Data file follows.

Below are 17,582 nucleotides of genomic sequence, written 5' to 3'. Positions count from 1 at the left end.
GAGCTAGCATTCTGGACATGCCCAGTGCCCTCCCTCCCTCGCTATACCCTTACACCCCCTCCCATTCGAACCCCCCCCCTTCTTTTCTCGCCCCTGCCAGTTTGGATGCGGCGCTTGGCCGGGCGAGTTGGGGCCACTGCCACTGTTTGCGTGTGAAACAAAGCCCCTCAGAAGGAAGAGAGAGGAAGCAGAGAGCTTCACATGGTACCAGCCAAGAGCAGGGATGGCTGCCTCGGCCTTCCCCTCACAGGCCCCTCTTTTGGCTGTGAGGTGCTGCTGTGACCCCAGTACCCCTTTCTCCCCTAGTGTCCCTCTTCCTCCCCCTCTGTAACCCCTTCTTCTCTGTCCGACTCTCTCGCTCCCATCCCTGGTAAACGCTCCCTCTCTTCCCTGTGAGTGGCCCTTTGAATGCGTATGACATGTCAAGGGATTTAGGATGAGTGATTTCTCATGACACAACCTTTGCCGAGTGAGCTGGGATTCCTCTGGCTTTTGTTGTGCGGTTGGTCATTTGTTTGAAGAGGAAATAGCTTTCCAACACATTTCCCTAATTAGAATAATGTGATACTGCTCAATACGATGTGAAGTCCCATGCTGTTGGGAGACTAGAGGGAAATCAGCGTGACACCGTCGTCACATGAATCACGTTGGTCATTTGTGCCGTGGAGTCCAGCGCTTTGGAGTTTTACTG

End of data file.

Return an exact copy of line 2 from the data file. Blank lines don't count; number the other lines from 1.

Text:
GAGCTAGCATTCTGGACATGCCCAGTGCCCTCCCTCCCTCGCTATACCCTTACACCCCCTCCCATTCGAACCCCCCCCCTTCTTTTCTCGCCCCTGCCAGTTTGGATGCGGCGCTTGGCCGGGCGAGTTGGGGCCACTGCCACTGTTTGCGTGTGAAACAAAGCCCCTCAGAAGGAAGAGAGAGGAAGCAGAGAGCTTCACATGGTACCAGCCAAGAGCAGGGATGGCTGCCTCGGCCTTCCCCTCACAGGCCCCTCTTTTGGCTGTGAGGTGCTGCTGTGACCCCAGTACCCCTTTCTCCCCTAGTGTCCCTCTTCCTCCCCCTCTGTAACCCCTTCTTCTCTGTCCGACTCTCTCGCTCCCATCCCTGGTAAACGCTCCCTCTCTTCCCTGTGAGTGGCCCTTTGAATGCGTATGACATGTCAAGGGATTTAGGATGAGTGATTTCTCATGACACAACCTTTGCCGAGTGAGCTGGGATTCCTCTGGCTTTTGTTGTGCGGTTGGTCATTTGTTTGAAGAGGAAATAGCTTTCCAACACATTTCCCTAATTAGAATAATGTGATACTGCTCAATACGATGTGAAGTCCCATGCTGTTGGGAGACTAGAGGGAAATCAGCGTGACACCGTCGTCACATGAATCACGTTGGTCATTTGTGCCGTGGAGTCCAGCGCTTTGGAGTTTTACTG